The only difference between them and anyone else is when they say something, everyone believes that it means something special, that when they have an order that you’re supposed to do it you know, as opposed to when anyone else gives you an order, you’re like, “who the fuck are you”, you know, “get out of my house”, or whatever, and his point is – this is exactly what we say all the time – is that if everyone woke up – to exactly your point, this is an example he gives – if everyone woke up and just didn’t know what the IRS was, like somehow everyone just had forgotten what it was, it would just be over; it would be done where everyone would get a letter that says, “you owe us money”, and like you always do when you get a letter from some person you’ve never heard of that says you owe them money is throw it away, you know? And that would just be it, it would be over.
It’s just the belief that everyone has that there’s some kind of magical aura, or power, or otherness that this body has that you have to do what they say. Anyway like I said, he presents it in a very compelling way that every time I hear it I’m like, “oh, fuck yeah, he’s totally right.” But then you turn around and like you say, get in the car and MPR is like, “well, you know it’s probably a really good thing that the NSA has complete records”, and you’re like, “oh, fuck, we’re so far away from this”. Not just that we believe that these people have the ability to tell us what to do, but to believe that these awful, awful people that are just doing awful things all the time, just Godforsaken evil, they have the power to tell us what to do. It’s like, it’s not even a low hurdle, it’s a very high hurdle. People are like, “yeah, they’re still in charge.” What? Anyway.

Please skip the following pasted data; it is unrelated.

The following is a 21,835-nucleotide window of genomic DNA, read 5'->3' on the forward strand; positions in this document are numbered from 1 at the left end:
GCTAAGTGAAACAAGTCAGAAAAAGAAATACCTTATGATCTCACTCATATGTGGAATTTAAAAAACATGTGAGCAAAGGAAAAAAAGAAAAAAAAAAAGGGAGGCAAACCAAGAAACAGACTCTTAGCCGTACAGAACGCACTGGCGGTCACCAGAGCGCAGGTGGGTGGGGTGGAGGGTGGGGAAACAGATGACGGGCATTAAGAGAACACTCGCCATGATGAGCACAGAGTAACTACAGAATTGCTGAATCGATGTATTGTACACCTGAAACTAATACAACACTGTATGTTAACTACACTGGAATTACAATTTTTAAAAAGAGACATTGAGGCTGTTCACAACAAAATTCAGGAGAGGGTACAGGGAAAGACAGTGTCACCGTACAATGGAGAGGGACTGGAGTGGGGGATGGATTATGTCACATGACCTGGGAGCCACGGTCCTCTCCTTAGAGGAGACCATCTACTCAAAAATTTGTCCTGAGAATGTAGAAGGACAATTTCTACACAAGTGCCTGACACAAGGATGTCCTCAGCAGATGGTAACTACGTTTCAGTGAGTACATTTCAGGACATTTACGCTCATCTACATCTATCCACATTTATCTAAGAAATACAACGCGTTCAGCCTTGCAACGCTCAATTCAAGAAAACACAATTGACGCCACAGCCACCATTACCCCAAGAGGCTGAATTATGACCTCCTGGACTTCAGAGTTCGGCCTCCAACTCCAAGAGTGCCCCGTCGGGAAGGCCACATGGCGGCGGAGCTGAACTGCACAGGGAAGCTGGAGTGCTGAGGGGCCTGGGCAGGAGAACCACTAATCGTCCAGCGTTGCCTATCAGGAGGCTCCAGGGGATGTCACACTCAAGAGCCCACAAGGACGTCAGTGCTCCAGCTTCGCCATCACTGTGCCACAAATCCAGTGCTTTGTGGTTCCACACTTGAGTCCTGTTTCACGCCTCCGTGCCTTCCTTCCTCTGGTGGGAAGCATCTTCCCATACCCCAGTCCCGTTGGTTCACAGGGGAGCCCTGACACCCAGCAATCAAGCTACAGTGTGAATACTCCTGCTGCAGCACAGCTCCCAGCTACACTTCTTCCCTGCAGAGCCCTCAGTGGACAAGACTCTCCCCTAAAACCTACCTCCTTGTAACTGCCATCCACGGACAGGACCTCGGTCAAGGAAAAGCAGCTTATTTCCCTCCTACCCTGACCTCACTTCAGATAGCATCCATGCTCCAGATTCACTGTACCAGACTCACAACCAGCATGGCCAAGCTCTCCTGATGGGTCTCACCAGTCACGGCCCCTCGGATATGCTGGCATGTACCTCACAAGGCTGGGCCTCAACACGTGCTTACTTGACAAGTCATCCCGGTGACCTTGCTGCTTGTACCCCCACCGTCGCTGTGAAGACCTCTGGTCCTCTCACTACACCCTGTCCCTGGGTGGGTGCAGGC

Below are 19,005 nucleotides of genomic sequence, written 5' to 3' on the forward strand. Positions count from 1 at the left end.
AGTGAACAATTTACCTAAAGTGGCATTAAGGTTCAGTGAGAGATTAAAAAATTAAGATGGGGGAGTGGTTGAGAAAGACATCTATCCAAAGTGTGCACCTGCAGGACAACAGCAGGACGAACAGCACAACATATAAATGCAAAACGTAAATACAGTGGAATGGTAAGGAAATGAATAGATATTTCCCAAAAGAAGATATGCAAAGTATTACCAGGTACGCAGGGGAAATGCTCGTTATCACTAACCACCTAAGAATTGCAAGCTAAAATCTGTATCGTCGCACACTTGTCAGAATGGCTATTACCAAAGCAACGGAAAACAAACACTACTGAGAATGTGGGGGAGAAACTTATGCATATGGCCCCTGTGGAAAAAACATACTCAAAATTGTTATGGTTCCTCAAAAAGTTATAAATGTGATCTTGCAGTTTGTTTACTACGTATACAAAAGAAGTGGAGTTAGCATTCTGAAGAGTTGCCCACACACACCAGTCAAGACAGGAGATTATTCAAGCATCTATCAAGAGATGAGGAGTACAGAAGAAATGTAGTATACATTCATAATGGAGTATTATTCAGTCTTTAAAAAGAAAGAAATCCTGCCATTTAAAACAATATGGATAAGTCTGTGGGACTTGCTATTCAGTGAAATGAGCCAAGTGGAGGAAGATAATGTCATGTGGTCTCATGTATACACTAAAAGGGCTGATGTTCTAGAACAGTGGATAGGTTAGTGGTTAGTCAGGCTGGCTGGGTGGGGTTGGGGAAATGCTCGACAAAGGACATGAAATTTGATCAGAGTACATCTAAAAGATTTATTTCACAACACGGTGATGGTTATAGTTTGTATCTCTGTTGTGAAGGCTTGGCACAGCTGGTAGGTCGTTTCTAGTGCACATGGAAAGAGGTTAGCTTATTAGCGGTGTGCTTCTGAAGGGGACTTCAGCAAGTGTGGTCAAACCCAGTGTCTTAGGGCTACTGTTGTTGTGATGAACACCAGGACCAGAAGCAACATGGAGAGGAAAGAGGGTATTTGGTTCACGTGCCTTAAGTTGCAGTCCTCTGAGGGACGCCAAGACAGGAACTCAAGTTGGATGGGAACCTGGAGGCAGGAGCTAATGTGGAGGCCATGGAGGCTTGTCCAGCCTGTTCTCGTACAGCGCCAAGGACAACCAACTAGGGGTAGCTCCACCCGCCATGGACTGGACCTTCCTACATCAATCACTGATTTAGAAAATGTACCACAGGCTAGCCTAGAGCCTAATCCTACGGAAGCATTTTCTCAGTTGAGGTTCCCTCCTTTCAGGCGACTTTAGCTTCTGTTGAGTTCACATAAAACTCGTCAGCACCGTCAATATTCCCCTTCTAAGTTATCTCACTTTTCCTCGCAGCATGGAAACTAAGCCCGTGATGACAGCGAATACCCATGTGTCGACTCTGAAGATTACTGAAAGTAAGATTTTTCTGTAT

Kevin: The best I have for examples of things like this are just – I am just observant in day to day life and one of the ones that gets me all the time, I was at ATB[?] the other day and I don’t even remember if the alarm went off or not – I don’t think it did – but when you walk out and there’s like the little alarm thing going on that they have right there sometimes. I don’t know why this bothers me so much, but it really does, but when people walk out of the thing and it does the little beep, beep, beep, and they stop like a deer in fucking headlights and they look around and they’re like, “you know, oh my God, did I steal”, and I think they get to the point in their head where they actually think maybe they did steal something and you’re just like, “well, did you take like 2 things and then you went to the checkout, right, and you swiped your credit card and right, you got a bag, so you didn’t actually fucking steal anything, just keep walking, you’re okay. You didn’t do anything.” But they’re so conditioned to stop for any fucking reason anytime somebody says, “you’ve done something wrong”, it’s engrained to just, “I must’ve done something wrong.